When I first heard about Daisy Jones & The Six, I dismissed it as not for me. The subject – a fictional 1970s rock band – didn’t appeal to me and it sounded as though the book was written in the sort of experimental style I usually dislike. Then I started to see some very positive reviews from people who often have similar taste in books to me, so when I came across it at the library just before Christmas, I decided to give it a try after all – and am very glad that I did.
The best way to describe Daisy Jones & The Six is like this: Imagine someone has carried out hours of interviews with the members of a rock band and then pieced them all together – a few lines from one member, followed by a short quote from another and then a brief recollection by a third – to form a cohesive narrative telling the complete story of that band, from their early days to their rise to fame and subsequent break-up. The overall effect is like watching a television documentary; it’s a brave and imaginative way to write a novel and could probably have gone badly wrong, but I’m pleased to say that Taylor Jenkins Reid gets it exactly right. In fact, I could easily have believed that Daisy Jones & The Six really existed and that this book really was a documentary transcribed onto the page.
There’s not a lot I can say about the plot of the novel, if you can really call it a ‘plot’. Taylor Jenkins Reid has said that she loosely based Daisy Jones & The Six on Stevie Nicks and Fleetwood Mac, as well as other bands such as The Eagles, so you probably know the sort of things you can expect: rivalries between band members; drink, drugs and wild parties; the stories behind song lyrics; lots of tours and rehearsals and recording sessions. The characters are brought to life both through their own words and through the observations of others, and while some of the band members are very forgettable, a few are much more strongly drawn.
Daisy Jones herself is a bit of a mystery; she’s eccentric, quirky, and a real individual who does as she pleases and doesn’t care what people think of her. She comes across as selfish and reckless, but also tragic and vulnerable, and because she spends so much of the book under the influence of drugs, I felt that I never truly knew or understood the real Daisy Jones. Daisy’s relationship with Billy Dunne, the lead singer of The Six with whom she writes some of the band’s biggest hits, forms an important part of the novel. Billy faces his own problems with addiction early in his career, but unlike Daisy he doesn’t face them alone – he is sustained by the love of the strong, supportive and endlessly patient Camila, whom he meets near the beginning of the book and who ended up being one of my favourite characters.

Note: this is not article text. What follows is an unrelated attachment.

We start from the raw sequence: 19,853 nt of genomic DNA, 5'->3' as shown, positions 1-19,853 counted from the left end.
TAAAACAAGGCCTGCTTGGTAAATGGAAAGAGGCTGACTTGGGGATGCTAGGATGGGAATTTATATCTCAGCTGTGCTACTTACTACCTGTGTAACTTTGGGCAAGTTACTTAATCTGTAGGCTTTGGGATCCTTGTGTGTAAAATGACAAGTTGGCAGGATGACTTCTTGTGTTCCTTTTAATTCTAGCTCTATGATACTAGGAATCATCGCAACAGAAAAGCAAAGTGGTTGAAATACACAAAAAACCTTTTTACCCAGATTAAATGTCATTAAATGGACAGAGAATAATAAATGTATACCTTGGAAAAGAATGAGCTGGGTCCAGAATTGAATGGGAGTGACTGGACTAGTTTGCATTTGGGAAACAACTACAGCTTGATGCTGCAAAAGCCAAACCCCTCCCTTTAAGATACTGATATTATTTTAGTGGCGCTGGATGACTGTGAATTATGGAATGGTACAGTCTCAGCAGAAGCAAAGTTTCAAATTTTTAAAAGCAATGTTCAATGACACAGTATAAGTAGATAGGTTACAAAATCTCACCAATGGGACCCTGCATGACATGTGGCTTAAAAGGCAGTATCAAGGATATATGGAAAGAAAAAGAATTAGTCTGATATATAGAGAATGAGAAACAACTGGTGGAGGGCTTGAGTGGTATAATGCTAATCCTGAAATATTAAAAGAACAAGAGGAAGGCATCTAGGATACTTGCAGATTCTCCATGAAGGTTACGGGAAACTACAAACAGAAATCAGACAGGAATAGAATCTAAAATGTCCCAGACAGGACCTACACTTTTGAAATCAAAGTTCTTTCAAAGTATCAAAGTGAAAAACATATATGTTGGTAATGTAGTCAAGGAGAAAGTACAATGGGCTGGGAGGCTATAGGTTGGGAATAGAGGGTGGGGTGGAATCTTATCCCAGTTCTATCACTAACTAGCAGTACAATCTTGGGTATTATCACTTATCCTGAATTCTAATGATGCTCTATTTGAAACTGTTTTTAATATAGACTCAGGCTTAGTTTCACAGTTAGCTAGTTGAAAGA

I also liked Karen Karen, the keyboardist with the Six and, until the arrival of Daisy, the only woman in the band, but the other members, as I’ve said, are much less memorable to the point where I kept confusing Eddie, Pete and Warren and couldn’t tell you which instruments they played. Thinking about it, that was probably the point: most well-known bands do have one or two members who get all the attention while others are kept in the background. This is clearly a source of resentment for some of the lesser members of The Six and, when added to Daisy’s drug problems and the tensions between Karen and Billy’s brother, lead guitarist Graham, the break-up of the band seemed inevitable. However, I had been given the impression from the book’s blurb – which states that “no one knows the reason behind the group’s split on the night of their final concert at Chicago Stadium on July 12, 1979 . . . until now” – that something dramatic was going to happen to bring things to a head and I was disappointed that the eventual reason was much less shocking.
There are one or two twists near the end which I liked, especially as one of them made me think differently about everything that had come before. Really, though, it’s not the story that I will remember about this book and probably not the characters either – it’s the overall atmosphere of the book, the documentary style, the recreation of the 1970s music scene and the effort the author has gone to in order to make Daisy Jones & The Six feel like a real band, right down to including a collection of their song lyrics at the end of the book. I didn’t love this book quite as much as most other people seem to have done, but I’m still glad I decided to take a chance on something different from my usual reads as I enjoyed it a lot more than I expected to!